Levels of Listening

Listening is tricky. It seems to be such a natural thing to do, but how often are we really deeply listening to understand the other? And how often do we listen only to speak ourselves? Or pretend to listen?

Karen Kimsey-House, in her famous book Co-Active Coaching introduces 3 levels of listening:

  • Level 1: Internal Listening
  • Level 2: Focused Listening
  • Level 3: Global Listening
4 Levels of listening

In addition to this, we might consider one more level of (non-)listening – Fake Listening.

Level 0: Fake Listening

Fake Listening is when we are just pretending to listen while actually thinking about something totally different and not anyhow connected to what we are listening to currently. We might be totally bored and not interested at all in what we pretend to listen to, or we might be in a hurry, and this conversation is preventing us from moving to the activities we have to deal with. So we might nod, smile and use visual cues from “active listening” techniques, while in our thoughts, we are far away from our conversational partner and their message.

We are routinely using this fake listening style in communication with our children, and they get used to this absent-minded look in our eyes, gradually realizing what it means (as well as starting to doubt the value of their message and themselves), and eventually, they stop sharing their excitements and worries with us. When we grow up and gain more experience, most of us learn to recognize the situations when the other side just pretends to listen, and such behavior creates huge damage to the relationship with such a person, as our respect and trust drop drastically.

But what to do if you really don’t have time to listen now and can not concentrate on what your partner is saying? Honesty probably could be the best thing in this situation, just say that you don’t have time right now and propose another time to continue, whenever it is possible, and do so for real so that it would not sound like an excuse. It will help a lot for your long-term relationship with this person, as they will know that when the two of you are talking, you are really listening.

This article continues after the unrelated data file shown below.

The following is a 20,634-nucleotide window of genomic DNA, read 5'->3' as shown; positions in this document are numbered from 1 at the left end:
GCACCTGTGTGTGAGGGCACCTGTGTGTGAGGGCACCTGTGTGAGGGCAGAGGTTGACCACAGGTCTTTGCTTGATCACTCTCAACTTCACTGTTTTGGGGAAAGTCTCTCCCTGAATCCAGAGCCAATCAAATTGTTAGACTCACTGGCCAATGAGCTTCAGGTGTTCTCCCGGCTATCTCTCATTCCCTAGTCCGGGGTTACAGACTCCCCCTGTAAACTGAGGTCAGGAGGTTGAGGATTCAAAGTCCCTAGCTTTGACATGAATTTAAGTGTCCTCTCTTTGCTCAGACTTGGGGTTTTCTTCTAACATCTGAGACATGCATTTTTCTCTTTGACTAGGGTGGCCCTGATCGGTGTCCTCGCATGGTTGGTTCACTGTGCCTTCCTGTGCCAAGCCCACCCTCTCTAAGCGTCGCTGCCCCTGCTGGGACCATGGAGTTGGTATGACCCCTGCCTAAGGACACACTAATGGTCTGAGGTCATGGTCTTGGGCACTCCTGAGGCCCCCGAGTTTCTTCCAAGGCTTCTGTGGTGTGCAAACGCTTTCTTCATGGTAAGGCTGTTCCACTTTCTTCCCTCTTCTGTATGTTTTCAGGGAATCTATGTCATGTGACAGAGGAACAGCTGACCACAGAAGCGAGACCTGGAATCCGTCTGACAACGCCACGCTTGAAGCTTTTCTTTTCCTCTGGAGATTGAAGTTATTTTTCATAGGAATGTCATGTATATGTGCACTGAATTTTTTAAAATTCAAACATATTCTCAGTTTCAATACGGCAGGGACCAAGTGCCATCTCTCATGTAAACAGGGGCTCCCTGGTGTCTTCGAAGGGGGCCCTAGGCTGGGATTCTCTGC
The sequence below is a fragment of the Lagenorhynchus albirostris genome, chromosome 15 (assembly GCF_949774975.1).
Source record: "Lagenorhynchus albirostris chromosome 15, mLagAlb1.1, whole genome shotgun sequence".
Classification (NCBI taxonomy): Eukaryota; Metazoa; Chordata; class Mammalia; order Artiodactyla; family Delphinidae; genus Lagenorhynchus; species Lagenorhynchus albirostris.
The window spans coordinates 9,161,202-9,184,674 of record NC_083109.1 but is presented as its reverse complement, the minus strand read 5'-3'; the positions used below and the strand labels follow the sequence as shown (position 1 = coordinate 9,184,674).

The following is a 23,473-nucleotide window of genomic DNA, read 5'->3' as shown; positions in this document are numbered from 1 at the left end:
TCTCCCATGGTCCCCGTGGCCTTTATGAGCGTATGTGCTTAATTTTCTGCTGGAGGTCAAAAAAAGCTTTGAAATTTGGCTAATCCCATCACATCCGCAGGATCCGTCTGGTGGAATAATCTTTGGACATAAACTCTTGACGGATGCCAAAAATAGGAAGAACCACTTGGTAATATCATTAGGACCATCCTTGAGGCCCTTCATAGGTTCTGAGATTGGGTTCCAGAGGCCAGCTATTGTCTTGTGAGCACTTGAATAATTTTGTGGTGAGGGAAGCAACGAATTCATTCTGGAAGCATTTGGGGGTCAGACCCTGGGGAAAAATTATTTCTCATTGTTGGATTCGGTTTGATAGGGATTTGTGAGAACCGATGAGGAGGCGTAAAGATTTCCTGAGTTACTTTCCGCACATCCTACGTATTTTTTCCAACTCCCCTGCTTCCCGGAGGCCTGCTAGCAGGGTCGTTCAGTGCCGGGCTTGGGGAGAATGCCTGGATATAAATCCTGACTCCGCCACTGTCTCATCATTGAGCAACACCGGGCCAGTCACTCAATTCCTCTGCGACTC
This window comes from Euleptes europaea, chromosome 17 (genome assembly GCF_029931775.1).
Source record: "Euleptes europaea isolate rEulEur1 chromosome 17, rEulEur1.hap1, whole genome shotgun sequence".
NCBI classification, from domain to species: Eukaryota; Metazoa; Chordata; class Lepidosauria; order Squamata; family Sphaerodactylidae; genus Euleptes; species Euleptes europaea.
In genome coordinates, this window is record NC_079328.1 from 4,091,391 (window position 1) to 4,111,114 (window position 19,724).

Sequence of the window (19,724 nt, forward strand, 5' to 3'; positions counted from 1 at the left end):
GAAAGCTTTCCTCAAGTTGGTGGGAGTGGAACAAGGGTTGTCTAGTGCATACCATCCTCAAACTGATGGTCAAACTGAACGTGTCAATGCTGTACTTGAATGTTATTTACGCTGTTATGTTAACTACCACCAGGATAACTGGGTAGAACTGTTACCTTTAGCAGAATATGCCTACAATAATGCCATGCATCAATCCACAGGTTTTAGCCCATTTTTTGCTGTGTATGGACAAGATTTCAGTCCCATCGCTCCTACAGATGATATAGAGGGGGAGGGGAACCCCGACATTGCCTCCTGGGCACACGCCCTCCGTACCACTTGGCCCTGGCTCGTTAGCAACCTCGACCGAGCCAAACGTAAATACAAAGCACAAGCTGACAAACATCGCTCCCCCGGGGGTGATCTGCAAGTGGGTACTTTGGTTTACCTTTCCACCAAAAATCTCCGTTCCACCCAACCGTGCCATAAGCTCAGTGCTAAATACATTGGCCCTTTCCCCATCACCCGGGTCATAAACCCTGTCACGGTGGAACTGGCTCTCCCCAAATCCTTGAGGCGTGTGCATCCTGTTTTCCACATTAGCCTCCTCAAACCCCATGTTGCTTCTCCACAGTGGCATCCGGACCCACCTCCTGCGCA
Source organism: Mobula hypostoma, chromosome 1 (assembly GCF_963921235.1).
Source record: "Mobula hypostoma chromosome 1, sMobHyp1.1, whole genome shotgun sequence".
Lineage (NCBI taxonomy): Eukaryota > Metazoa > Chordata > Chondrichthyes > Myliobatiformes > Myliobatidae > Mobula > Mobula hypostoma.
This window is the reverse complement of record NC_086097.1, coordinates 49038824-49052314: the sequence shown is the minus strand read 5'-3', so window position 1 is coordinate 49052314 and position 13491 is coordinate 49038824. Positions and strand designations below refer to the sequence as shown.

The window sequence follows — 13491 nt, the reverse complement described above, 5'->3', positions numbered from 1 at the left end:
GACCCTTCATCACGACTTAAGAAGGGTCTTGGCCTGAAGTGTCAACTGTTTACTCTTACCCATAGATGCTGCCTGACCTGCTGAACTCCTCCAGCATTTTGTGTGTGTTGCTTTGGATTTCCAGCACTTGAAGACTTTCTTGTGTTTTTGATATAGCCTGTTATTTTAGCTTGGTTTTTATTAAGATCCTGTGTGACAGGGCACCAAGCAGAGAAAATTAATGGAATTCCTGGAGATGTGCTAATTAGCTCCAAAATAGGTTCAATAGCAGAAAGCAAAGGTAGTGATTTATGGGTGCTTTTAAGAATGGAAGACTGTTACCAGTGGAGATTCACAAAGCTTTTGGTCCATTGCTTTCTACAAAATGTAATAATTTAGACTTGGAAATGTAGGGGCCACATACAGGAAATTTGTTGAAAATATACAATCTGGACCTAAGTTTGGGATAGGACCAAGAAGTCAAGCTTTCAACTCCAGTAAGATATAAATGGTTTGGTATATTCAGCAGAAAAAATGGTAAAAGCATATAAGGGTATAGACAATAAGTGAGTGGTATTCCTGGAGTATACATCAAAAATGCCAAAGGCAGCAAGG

And what if it is really boring for you? Well, it might still be worth making an effort, being more curious and somewhat humble, and becoming really focused on what other people are talking about, and you might be surprised to discover new and interesting things, as well as training your ability to listen deeply.

Level 1: Internal Listening

The next level, Internal Listening, is already some kind of listening, when we do hear some of the things that our speaking partner is talking about, but only some, as most of the time, we are actually thinking about how it relates to us and what we should say next. So instead of listening, we are trying to steal the focus and speak ourselves and about ourselves. And with this focus on ourselves, we sometimes might switch completely to our thoughts and stop listening, falling to Level 0.

How do our partners feel in this situation? Most of us have been there, so it is easy to recollect these feelings. While it might be entertaining and interesting in the beginning, as getting insights and thoughts about other person experiences might be good and useful, soon it starts feeling like hijacking and neglecting us and our thoughts, especially when we realize that our partner does not really care about what we are talking and use it only to jumpstart their own show.